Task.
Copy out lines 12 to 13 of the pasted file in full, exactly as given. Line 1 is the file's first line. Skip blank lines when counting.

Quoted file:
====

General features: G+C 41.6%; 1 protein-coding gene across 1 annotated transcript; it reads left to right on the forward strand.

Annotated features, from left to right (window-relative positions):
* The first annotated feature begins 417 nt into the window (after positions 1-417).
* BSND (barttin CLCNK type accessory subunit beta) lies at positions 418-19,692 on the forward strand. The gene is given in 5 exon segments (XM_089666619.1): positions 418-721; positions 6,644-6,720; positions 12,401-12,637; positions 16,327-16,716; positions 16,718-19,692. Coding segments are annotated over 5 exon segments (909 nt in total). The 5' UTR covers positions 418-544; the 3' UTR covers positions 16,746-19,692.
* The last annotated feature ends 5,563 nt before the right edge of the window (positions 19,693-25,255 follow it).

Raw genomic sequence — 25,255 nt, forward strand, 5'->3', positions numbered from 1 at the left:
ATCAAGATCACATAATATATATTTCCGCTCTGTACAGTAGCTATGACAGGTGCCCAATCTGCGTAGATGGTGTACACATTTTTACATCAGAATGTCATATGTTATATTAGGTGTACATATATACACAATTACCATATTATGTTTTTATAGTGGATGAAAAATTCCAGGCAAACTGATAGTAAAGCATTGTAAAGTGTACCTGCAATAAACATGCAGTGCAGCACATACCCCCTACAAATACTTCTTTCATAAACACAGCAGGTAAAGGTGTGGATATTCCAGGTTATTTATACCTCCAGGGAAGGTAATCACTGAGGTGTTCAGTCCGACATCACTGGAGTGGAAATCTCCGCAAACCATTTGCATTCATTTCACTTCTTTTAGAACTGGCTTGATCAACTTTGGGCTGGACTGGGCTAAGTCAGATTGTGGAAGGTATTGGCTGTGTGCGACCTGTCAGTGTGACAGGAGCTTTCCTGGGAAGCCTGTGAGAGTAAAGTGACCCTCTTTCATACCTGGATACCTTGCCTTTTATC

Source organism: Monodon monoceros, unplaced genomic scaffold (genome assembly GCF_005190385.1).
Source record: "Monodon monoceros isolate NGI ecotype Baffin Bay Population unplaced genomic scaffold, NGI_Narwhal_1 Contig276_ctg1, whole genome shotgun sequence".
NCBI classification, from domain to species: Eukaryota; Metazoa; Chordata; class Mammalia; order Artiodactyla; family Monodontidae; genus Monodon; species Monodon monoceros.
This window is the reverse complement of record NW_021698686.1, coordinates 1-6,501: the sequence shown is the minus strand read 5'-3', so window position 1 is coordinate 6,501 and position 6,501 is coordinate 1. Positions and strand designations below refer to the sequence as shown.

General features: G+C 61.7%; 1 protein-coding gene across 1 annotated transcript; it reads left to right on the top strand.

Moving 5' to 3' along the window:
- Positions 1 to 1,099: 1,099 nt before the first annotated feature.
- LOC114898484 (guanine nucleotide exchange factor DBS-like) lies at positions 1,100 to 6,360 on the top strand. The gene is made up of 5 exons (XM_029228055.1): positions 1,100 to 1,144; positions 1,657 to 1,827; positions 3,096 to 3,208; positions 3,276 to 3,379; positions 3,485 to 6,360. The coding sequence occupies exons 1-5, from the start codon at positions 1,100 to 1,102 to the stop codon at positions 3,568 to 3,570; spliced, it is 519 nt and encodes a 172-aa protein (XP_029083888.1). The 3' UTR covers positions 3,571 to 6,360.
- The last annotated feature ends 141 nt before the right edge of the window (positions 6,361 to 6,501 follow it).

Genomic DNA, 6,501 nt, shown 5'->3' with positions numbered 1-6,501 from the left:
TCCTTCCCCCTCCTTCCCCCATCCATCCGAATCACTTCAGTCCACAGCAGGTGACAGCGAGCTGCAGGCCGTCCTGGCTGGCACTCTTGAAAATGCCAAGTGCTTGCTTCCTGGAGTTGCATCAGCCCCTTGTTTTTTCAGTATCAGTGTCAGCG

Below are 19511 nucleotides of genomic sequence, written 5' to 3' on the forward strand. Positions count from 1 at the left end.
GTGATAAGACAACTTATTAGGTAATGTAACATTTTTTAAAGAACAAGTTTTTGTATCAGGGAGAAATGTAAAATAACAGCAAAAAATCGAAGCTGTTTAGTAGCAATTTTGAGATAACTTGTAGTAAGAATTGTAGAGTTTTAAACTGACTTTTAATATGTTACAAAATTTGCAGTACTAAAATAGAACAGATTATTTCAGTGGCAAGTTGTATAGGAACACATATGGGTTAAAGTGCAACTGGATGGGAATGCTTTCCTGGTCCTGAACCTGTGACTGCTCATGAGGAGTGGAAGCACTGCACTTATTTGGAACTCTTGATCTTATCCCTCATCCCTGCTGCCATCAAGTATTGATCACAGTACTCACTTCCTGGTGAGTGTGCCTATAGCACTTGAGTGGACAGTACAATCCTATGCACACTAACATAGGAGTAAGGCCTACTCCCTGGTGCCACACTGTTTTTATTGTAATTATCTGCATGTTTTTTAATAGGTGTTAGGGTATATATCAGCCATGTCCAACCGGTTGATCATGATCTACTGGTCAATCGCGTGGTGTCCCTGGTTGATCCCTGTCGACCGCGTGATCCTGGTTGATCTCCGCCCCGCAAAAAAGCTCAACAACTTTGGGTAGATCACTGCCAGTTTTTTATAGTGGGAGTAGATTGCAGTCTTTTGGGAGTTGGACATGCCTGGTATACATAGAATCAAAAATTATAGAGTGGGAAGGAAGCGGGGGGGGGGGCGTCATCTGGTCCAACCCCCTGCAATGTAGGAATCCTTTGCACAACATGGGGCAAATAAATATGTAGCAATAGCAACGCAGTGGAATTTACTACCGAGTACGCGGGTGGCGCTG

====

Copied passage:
General features: G+C 61.7%; 1 protein-coding gene across 1 annotated transcript; it reads left to right on the top strand.

Moving 5' to 3' along the window: